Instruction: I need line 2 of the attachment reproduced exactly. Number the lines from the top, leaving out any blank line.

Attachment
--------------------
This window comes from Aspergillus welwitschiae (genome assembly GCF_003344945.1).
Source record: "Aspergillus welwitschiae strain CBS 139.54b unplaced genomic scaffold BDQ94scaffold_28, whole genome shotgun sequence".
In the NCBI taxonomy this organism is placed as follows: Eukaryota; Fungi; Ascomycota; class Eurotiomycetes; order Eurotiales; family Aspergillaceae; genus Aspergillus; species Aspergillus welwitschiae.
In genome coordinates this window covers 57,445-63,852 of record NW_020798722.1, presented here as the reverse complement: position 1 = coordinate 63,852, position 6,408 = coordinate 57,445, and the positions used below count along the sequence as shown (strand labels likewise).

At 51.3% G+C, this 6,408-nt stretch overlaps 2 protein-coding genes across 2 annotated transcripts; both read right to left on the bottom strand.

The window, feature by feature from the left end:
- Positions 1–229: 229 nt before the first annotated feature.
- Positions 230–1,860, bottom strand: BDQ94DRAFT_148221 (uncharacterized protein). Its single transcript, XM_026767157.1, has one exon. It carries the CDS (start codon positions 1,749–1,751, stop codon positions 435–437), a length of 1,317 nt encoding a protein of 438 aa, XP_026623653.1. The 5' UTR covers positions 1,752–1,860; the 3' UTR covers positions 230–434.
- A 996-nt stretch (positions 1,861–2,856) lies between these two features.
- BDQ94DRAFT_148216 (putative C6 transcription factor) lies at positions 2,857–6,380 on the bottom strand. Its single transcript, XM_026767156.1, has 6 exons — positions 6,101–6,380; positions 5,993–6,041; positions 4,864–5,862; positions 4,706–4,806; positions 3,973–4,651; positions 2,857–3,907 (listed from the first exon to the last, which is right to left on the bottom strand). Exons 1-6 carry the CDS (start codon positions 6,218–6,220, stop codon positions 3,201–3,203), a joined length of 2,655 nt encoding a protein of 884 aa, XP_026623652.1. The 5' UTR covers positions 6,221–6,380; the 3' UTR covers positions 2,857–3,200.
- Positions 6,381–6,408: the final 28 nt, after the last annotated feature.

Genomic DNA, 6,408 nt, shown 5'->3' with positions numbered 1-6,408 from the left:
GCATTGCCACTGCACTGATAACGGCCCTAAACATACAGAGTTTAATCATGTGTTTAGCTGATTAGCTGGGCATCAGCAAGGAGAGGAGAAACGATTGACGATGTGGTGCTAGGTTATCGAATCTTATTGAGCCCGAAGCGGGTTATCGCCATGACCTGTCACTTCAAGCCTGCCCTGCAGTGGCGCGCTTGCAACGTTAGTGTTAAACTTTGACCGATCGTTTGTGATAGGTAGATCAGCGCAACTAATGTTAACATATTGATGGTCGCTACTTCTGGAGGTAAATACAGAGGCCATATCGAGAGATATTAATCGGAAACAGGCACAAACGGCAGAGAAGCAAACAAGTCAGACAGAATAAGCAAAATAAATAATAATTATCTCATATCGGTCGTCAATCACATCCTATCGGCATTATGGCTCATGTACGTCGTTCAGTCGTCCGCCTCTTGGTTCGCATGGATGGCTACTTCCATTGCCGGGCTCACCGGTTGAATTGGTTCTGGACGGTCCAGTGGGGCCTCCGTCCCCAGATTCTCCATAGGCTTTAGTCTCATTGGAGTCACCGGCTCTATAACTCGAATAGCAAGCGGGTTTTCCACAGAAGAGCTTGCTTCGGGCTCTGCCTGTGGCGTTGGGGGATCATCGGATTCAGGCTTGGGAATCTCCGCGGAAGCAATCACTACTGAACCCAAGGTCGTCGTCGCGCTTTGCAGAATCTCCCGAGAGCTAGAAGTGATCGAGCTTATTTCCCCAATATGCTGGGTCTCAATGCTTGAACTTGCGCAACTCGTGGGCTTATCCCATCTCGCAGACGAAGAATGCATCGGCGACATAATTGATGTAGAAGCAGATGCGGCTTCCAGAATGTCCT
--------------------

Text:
Source record: "Aspergillus welwitschiae strain CBS 139.54b unplaced genomic scaffold BDQ94scaffold_28, whole genome shotgun sequence".